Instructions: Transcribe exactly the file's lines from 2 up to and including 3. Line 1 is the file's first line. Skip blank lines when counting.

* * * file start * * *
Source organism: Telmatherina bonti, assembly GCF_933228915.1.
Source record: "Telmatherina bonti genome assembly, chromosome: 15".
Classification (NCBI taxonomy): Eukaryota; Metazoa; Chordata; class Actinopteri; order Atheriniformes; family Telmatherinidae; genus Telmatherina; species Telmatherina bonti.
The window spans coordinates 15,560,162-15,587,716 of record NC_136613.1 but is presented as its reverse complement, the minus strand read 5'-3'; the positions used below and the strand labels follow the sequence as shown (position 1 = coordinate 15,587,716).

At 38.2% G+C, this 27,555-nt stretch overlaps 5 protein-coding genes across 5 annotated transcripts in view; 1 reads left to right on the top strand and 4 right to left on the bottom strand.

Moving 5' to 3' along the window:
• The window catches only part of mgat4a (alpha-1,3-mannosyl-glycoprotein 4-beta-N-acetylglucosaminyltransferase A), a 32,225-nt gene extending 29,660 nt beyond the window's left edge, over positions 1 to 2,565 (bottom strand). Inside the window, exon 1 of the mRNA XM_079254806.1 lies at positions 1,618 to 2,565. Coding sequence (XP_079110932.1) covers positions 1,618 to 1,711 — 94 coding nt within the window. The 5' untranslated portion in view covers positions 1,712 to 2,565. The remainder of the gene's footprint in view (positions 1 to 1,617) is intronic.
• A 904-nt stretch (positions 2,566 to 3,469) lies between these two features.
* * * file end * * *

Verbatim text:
Source record: "Telmatherina bonti genome assembly, chromosome: 15".
Classification (NCBI taxonomy): Eukaryota; Metazoa; Chordata; class Actinopteri; order Atheriniformes; family Telmatherinidae; genus Telmatherina; species Telmatherina bonti.